When preformed plastic or rubber formliners are selected, the pattern should be described and a reference to the pattern and its manufacturer specification should be included in the architectural specification.
Sculptural designs have been produced using sections of foamed polystyrene or polyurethane as formliners or inserts. Abstract patterns and deeply revealed designs with undercut edges can be shaped easily in these materials. However, these liners are typically single-use only.
Computer-controlled, hot-wire cutting devices have made custom work in polystyrene available at moderate prices. Urethane (rubber) liners are useful for finely detailed textured or profiled surfaces with some undercuts (negative drafts), because they greatly facilitate stripping.
If other materials were used for such detail, the forms would be virtually impossible to strip. Liner size and module should be coordinated with panel joints, rustication strips, and blockout size.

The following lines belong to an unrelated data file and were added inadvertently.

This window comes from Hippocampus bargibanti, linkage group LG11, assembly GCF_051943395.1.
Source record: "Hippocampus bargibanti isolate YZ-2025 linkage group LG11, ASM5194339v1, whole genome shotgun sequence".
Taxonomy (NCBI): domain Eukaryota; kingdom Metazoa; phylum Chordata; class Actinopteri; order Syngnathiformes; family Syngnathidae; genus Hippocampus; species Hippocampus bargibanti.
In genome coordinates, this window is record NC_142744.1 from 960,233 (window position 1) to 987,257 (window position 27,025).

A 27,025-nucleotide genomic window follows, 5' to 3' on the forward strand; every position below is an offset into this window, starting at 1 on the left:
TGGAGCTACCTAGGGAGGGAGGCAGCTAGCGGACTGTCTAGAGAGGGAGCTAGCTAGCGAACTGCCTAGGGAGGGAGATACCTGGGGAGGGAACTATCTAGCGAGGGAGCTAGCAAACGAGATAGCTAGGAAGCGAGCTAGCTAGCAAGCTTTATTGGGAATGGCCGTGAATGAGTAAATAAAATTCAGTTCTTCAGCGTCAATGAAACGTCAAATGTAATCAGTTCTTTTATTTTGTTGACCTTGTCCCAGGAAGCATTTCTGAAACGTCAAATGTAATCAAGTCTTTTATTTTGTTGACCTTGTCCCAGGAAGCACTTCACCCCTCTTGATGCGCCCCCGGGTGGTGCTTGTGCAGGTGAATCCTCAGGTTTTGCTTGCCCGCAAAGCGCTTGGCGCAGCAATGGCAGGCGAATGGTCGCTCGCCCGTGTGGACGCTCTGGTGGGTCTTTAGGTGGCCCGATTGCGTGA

The application of recessed lettering in concrete is no different from that of any other incised element. Appropriate draft or taper for stripping must be established for all lettering unless characters are flexible or destructible. Thought should be given to the selection of the letter profile or cross section. Observing the principles of shades and shadows and selecting a profile will give sharp, smooth, and regular shadows. Raised letters are fragile and subject to chipping at traffic levels and significantly increase forming costs. Plastics such as polypropylene or acrylic are ideal for lettering applications as they are easily machined to design on a CNC router and give excellent release from the concrete after casting.
Broken Rib Finish